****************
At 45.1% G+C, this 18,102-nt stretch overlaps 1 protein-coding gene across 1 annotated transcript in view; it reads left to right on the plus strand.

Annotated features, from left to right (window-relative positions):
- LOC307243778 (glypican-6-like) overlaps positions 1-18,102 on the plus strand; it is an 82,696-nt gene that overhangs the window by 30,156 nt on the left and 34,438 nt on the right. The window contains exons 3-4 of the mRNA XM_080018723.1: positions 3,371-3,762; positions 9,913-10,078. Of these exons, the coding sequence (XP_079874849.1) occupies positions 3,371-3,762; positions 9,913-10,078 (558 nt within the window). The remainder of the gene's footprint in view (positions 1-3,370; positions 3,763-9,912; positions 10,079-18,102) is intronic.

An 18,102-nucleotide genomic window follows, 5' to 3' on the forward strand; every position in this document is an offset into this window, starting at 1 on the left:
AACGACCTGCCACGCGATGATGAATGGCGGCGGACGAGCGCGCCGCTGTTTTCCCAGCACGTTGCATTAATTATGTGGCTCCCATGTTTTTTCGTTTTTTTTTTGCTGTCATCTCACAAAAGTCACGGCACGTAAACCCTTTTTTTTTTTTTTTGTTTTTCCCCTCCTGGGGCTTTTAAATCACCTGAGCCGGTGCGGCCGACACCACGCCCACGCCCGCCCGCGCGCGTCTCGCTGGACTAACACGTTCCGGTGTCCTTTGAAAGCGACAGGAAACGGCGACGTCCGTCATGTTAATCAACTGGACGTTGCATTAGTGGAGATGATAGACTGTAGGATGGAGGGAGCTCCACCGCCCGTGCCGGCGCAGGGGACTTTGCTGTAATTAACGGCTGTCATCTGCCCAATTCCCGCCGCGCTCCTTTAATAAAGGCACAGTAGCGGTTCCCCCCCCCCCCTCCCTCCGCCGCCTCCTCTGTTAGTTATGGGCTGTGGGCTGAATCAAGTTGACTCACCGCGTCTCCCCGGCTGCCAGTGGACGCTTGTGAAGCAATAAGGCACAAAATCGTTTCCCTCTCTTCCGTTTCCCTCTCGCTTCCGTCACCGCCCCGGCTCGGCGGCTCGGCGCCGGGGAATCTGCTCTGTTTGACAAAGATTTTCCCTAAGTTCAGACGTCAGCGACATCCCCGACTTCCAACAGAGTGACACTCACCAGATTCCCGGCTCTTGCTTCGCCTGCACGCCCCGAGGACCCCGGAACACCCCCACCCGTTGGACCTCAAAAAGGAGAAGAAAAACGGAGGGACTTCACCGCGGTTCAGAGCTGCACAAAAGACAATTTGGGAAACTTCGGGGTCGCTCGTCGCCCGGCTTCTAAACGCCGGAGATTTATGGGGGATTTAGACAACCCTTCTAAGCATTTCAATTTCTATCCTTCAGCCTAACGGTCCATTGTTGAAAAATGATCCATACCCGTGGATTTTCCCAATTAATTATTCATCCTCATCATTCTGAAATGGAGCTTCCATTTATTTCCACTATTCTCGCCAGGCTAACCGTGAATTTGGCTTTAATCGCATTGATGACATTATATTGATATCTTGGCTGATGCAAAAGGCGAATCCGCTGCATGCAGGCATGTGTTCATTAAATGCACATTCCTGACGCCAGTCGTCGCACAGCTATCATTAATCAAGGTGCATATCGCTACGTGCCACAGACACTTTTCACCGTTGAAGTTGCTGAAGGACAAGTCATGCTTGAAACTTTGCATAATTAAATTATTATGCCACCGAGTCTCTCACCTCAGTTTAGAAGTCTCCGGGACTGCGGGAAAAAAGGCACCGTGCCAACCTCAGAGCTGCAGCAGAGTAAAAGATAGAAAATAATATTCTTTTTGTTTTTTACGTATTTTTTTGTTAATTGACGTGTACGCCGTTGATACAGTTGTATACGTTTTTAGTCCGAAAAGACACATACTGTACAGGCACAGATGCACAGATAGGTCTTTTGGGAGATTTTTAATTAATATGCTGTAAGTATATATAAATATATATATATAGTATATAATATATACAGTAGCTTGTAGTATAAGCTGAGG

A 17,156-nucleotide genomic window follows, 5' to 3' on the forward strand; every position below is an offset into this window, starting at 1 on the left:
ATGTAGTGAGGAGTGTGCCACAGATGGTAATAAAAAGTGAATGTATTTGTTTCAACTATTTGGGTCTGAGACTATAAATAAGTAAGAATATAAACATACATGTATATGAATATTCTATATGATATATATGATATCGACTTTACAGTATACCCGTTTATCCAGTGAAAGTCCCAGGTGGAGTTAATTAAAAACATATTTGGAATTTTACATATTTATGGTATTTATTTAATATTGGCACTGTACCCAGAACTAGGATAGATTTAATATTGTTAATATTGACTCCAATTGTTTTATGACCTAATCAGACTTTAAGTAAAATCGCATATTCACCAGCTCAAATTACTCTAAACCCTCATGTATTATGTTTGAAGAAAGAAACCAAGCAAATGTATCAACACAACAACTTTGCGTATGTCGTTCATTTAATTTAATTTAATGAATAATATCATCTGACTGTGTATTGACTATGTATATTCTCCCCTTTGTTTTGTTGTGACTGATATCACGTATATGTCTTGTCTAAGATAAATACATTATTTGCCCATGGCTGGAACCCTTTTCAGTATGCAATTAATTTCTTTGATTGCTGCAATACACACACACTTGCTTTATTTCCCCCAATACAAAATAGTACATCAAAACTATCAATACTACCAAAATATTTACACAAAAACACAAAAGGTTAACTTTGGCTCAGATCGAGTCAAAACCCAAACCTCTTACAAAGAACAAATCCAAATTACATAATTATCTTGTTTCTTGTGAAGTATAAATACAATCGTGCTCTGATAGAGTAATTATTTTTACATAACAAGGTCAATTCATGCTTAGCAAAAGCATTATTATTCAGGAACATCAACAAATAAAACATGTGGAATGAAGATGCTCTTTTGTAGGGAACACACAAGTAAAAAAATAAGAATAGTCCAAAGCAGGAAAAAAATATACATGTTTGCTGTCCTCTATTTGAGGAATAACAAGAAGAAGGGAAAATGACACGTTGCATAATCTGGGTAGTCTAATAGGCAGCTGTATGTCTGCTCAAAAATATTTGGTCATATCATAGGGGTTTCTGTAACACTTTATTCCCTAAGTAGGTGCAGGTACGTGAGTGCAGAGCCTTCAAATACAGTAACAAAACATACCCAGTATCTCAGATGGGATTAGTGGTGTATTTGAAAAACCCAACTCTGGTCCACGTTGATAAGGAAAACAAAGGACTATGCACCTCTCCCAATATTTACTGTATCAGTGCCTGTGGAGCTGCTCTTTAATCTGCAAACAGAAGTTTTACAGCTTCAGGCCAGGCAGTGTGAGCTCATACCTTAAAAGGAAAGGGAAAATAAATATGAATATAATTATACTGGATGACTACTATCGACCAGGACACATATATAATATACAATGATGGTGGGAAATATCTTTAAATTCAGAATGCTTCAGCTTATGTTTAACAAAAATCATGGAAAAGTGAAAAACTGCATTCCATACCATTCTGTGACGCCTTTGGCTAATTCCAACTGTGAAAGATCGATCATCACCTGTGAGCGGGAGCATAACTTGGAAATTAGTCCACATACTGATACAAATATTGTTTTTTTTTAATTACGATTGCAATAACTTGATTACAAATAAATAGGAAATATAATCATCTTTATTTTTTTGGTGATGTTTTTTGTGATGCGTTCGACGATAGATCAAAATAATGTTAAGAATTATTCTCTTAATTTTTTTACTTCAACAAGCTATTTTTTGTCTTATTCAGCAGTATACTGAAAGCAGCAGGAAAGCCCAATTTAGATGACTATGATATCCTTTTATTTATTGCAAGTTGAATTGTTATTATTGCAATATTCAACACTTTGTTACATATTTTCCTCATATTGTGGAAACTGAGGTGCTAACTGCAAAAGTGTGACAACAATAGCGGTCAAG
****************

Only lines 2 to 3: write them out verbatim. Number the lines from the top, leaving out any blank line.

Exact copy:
Annotated features, from left to right (window-relative positions):
- LOC307243778 (glypican-6-like) overlaps positions 1-18,102 on the plus strand; it is an 82,696-nt gene that overhangs the window by 30,156 nt on the left and 34,438 nt on the right. The window contains exons 3-4 of the mRNA XM_080018723.1: positions 3,371-3,762; positions 9,913-10,078. Of these exons, the coding sequence (XP_079874849.1) occupies positions 3,371-3,762; positions 9,913-10,078 (558 nt within the window). The remainder of the gene's footprint in view (positions 1-3,370; positions 3,763-9,912; positions 10,079-18,102) is intronic.